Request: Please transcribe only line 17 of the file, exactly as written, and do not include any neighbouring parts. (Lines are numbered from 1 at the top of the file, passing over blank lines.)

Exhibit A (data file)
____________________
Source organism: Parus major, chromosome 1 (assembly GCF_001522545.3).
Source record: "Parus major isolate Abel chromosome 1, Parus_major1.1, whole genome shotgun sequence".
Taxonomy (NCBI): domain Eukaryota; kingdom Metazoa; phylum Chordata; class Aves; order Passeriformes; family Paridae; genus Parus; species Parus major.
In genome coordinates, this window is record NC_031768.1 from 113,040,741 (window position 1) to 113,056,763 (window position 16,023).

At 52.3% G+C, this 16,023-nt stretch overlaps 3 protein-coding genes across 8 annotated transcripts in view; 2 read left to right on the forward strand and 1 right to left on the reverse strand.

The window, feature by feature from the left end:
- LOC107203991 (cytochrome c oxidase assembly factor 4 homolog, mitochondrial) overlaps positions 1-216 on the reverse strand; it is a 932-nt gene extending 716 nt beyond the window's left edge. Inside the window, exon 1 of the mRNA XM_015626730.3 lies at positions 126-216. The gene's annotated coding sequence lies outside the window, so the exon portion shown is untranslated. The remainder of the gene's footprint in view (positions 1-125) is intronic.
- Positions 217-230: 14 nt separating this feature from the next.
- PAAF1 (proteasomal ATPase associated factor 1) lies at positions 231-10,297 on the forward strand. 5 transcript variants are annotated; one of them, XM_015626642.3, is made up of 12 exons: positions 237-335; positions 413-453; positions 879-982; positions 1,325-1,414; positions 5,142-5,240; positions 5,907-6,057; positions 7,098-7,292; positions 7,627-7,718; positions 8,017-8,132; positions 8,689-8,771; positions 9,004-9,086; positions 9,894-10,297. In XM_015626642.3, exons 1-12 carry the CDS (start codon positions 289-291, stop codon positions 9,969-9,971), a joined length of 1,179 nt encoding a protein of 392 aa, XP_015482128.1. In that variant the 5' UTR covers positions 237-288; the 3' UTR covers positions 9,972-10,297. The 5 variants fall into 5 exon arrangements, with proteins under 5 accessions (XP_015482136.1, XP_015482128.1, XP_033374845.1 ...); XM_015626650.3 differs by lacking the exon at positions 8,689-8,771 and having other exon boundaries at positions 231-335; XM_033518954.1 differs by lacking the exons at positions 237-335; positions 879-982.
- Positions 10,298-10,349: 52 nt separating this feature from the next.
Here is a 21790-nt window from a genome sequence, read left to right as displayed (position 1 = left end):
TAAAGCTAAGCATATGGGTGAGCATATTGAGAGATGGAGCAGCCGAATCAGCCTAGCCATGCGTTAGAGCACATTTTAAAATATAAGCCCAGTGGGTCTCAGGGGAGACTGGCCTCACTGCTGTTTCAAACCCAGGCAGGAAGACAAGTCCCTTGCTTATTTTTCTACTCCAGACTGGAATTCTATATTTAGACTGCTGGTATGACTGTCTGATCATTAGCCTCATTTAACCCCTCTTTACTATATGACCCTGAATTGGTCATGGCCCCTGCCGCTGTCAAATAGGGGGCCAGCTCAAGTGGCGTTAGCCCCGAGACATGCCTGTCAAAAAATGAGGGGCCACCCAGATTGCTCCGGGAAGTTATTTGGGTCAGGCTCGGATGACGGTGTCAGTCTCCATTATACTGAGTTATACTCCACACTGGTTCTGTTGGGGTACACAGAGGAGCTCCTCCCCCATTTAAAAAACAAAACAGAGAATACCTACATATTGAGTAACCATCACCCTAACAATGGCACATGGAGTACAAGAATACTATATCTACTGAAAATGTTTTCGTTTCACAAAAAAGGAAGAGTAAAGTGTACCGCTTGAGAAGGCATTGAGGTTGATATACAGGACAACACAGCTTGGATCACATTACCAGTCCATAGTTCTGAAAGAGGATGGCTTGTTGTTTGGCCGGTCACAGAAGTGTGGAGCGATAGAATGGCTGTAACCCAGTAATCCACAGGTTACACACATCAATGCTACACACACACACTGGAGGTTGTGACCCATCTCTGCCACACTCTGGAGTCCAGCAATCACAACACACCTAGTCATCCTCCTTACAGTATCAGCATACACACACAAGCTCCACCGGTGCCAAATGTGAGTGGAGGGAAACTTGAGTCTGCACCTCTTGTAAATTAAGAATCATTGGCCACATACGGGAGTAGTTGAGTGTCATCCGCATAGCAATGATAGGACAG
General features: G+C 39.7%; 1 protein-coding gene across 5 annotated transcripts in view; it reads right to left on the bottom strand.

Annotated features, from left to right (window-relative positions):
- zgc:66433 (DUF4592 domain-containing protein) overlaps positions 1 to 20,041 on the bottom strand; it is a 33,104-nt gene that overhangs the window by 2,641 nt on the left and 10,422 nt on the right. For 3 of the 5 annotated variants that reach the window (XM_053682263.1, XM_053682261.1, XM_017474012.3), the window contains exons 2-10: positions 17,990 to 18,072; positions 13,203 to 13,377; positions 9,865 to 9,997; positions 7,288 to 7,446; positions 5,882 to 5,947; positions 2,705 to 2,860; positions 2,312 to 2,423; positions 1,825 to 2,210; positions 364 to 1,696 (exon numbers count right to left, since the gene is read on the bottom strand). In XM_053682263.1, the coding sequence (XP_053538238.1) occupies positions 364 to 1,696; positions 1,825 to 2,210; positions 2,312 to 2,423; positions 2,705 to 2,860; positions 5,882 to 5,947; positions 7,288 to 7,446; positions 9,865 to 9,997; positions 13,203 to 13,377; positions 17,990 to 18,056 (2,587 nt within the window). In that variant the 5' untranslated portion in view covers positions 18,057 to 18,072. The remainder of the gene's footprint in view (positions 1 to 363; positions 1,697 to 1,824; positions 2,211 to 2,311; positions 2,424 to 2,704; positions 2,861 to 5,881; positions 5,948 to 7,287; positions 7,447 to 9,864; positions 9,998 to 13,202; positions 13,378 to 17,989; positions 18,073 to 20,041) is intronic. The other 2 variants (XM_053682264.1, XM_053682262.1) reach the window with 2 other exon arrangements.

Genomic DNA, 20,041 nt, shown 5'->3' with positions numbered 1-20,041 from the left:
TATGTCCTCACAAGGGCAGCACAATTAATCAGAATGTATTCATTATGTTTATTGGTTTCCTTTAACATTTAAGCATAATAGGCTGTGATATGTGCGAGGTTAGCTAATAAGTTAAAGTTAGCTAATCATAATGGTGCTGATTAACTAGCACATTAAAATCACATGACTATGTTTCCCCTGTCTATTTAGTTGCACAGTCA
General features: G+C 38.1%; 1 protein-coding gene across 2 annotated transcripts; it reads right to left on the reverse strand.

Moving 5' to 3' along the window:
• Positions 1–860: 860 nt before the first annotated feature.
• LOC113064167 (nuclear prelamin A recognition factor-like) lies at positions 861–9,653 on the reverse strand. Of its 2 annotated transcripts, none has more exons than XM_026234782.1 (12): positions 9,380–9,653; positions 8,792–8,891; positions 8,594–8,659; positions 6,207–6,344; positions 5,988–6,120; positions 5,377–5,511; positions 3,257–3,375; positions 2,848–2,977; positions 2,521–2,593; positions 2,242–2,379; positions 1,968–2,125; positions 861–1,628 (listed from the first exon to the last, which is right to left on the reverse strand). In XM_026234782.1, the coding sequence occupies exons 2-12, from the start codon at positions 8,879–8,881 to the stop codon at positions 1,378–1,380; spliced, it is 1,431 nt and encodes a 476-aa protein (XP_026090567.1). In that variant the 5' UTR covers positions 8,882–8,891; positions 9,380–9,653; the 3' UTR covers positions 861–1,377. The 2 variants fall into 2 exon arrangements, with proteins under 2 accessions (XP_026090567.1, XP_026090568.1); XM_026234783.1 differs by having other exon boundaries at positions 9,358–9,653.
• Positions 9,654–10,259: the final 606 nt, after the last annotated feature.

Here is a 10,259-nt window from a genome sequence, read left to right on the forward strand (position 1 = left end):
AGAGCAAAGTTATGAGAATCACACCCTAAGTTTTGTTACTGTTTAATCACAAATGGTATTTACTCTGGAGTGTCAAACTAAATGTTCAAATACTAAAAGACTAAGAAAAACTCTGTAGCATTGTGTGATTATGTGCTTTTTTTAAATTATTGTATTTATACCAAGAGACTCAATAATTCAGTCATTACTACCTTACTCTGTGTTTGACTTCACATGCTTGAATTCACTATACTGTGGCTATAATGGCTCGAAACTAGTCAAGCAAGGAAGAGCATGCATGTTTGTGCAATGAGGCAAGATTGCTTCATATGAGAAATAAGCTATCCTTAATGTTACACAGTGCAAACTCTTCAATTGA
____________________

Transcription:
TATGTCCTCACAAGGGCAGCACAATTAATCAGAATGTATTCATTATGTTTATTGGTTTCCTTTAACATTTAAGCATAATAGGCTGTGATATGTGCGAGGTTAGCTAATAAGTTAAAGTTAGCTAATCATAATGGTGCTGATTAACTAGCACATTAAAATCACATGACTATGTTTCCCCTGTCTATTTAGTTGCACAGTCA